Children's FAQ's

# 1. Scolioisis

What is Idiopathic Scoliosis?

Among other types of scoliosis, Idiopathic Scoliosis is the most commonly found spinal deformity. Scoliosis is a 3 dimensional bending of the spine. There is a side shift to the left or right and also a rotational element. Scoliosis may be mild i.e. less than 20 degrees or may be more severe. Physicians and Physiotherapists describe the curve based on location and direction.

There are three types of idiopathic scoliosis:

  • a) Infantile Scoliosis: birth to 3 years old
  • b) Juvenile Scoliosis: from 3 - 9 years old
  • c) Adolescent Idiopathic Scoliosis: from 10 - 18 years old.

Approximately 80% of cases are the last category. Especially in younger children, congenital spinal malformations need to be ruled out as a cause for progressing spinal deformity.

Scoliosis is diagnosed in the clinic and confirmed by an x-ray.

A comprehensive Scoliosis intervention programme includes regular follow ups with an Orthopaedic Surgeon, a Physiotherapist specialised and trained in scoliosis management and an Orthotist for TLSO bracing system. Braces are typically prescribed if the curve is greater than 20 degrees. Other factors that can affect scoliosis progression are age of diagnosis, skeletal maturity of bones, other underlying conditions and a family history of scoliosis. Children diagnosed with Adolescent Idiopathic Scoliosis should be monitored closely for progression as during this age, growth is the most rapid and there is a risk of scoliosis progression.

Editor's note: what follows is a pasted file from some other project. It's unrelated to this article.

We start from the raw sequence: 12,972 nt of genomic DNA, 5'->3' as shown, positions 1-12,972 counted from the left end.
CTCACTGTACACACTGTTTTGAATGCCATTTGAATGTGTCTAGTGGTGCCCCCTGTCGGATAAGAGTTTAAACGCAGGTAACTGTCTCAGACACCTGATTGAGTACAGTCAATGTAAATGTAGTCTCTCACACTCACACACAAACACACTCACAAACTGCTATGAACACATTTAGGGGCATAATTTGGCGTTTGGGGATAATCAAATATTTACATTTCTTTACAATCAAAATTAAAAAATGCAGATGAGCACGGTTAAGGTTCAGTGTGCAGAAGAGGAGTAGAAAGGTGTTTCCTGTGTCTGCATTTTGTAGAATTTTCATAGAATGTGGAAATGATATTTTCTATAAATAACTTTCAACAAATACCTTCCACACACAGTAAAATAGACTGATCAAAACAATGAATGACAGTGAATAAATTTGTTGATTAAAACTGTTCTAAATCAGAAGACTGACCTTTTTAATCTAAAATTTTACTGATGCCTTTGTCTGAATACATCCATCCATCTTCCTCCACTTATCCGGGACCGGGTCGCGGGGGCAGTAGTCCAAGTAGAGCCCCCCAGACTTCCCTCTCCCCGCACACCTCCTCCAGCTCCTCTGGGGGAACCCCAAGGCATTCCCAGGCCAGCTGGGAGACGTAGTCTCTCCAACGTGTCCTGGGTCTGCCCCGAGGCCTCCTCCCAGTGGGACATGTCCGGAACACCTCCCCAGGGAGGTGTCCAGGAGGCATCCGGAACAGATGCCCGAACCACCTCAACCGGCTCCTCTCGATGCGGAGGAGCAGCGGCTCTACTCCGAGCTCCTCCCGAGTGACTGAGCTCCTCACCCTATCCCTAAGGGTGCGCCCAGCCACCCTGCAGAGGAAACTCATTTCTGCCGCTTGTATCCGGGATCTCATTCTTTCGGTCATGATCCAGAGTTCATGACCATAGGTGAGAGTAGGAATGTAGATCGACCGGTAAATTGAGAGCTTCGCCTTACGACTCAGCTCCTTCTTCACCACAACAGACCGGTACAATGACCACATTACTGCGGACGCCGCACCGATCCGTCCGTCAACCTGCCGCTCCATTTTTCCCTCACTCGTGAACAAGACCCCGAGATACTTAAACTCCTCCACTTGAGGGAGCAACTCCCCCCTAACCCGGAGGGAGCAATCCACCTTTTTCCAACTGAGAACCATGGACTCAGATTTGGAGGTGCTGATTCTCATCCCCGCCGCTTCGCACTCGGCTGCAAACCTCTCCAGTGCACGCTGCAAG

Physiotherapy Scoliosis Specific Exercises such as Schroth Therapy, SEAS and BSPTS have been shown to help prevent the progression of scoliosis, improve scoliosis, and prevent and/or delay surgery.

# 2. Toe walking

What is toe walking?

Toe walking is when a child/person walks on their toes with very little or no weight on any other part of the foot. Toe walking may be normal for toddlers but should not persist in a school age child and/or in adolescence.

Persistent toe walking may result in tight heel cord and calf muscles which may need further intervention such as:

  • a) Physiotherapy to stretch and strengthen the muscles involved;
  • b) Casting to provide a constant stretch to the muscle that is tight;
  • c) Orthotics/Braces to provide a heel to gait pattern;
  • d) Botox to relax the tight muscle and increase movement of the joint/muscle;
  • e) Sensory Integration Interventions.

The intervention chosen is typically related to the cause of toe walking, which may be one of many. Some of the typical causes are:

  • a) Idiopathic toe walking/ Habitual
  • b) Cerebral Palsy
  • c) Sensory Processing Disorders
  • d) Charcot Marie Tooth and other neurological conditions
  • e) Post-surgery

Toe walking can result in delays in achieving gross motor milestones, such as standing, walking, balance and jumping skills and therefore should not be ignored.

# 3. Plagiocephaly and torticollis

Plagiocephaly or, flat head syndrome” is characterized by the development of a flat spot on the back or side of the head. An infant’s skull is very soft and prolonged pressure can cause head deformity. Plagiocephaly does not have a significant effect on infant’s neurological development. However, if left untreated it may progress to noticeable facial asymmetry, jaw misalignment and a misshapen head into adulthood.

The cause of Plagiocephaly is certainly multifactorial including womb position, size of baby, possible breached orientation, limited space due to multiple births, prematurity, developmental delay, back sleeping without appropriate positioning or extensive use of carriers and bouncy seats. Most parents notice the appearance of plagiocephaly features between 6-8 weeks of child’s age.